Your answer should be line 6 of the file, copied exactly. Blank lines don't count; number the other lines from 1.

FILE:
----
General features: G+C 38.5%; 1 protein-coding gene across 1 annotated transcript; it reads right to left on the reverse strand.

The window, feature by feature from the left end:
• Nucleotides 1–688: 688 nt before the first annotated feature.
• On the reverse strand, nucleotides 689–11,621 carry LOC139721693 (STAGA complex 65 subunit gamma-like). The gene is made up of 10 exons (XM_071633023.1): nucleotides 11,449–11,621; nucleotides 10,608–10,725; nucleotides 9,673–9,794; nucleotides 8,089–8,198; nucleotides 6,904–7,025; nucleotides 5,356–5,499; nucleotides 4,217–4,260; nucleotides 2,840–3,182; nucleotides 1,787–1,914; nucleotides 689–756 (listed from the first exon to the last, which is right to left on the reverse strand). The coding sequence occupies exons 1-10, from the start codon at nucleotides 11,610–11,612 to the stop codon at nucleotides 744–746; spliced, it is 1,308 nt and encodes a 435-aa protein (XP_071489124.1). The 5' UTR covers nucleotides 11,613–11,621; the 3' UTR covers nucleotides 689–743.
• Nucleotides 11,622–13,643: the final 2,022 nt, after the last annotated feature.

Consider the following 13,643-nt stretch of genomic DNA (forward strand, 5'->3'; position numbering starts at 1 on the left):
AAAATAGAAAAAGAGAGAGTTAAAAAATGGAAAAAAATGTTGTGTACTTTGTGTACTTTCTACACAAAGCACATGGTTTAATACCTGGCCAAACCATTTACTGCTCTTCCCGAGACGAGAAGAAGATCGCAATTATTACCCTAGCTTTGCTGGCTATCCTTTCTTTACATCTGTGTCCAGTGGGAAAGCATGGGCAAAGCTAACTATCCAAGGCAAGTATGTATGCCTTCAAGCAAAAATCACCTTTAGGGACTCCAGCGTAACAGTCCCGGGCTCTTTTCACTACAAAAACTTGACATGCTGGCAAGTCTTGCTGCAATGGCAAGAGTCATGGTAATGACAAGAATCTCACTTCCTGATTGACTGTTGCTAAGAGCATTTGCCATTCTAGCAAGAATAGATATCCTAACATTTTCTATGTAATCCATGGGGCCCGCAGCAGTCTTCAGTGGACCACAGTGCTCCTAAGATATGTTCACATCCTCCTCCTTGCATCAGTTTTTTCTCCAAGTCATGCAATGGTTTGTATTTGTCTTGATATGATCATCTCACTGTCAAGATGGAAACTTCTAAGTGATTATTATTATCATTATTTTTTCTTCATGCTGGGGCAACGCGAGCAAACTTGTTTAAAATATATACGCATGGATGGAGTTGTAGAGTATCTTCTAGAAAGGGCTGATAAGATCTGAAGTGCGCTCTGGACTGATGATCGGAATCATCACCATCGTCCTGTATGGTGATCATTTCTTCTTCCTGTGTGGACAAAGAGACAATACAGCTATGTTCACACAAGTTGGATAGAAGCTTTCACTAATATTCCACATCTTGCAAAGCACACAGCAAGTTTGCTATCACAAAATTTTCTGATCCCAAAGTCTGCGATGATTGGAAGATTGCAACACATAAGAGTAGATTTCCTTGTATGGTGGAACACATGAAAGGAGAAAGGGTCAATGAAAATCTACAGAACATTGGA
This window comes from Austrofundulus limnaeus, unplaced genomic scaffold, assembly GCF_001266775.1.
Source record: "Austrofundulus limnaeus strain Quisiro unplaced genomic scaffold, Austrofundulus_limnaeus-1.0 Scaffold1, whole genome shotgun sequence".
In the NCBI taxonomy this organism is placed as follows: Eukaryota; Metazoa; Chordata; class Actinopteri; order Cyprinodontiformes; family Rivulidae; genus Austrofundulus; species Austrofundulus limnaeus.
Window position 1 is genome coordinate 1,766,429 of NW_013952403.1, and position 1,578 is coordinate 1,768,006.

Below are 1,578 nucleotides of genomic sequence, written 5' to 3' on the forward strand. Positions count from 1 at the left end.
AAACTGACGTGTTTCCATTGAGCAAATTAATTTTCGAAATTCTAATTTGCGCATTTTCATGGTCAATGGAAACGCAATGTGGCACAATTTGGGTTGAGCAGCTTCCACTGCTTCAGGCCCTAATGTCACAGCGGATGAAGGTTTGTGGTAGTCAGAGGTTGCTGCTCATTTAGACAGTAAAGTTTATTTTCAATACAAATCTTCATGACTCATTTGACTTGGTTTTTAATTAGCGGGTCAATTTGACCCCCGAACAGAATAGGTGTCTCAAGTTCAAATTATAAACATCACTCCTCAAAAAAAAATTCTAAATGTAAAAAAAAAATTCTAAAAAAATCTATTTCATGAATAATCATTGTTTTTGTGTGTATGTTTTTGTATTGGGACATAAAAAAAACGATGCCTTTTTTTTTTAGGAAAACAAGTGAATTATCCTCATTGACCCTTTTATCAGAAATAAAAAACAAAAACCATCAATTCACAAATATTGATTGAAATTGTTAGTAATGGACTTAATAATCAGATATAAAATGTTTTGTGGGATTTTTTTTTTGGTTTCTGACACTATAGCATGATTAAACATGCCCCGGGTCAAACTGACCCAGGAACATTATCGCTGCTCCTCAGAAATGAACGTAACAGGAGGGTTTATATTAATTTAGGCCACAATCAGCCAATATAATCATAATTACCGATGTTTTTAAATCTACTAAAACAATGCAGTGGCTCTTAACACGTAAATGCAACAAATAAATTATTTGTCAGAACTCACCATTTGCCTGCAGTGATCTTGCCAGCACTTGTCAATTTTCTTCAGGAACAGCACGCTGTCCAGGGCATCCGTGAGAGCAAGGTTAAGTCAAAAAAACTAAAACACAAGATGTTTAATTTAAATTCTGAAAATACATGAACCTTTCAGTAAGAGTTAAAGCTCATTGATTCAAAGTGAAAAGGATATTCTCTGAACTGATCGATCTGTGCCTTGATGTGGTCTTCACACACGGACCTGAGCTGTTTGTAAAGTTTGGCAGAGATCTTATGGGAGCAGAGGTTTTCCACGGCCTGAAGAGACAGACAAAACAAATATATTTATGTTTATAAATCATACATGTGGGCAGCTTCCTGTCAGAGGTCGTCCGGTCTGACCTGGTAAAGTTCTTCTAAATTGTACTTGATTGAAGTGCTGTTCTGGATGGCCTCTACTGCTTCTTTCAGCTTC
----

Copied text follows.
Consider the following 13,643-nt stretch of genomic DNA (forward strand, 5'->3'; position numbering starts at 1 on the left):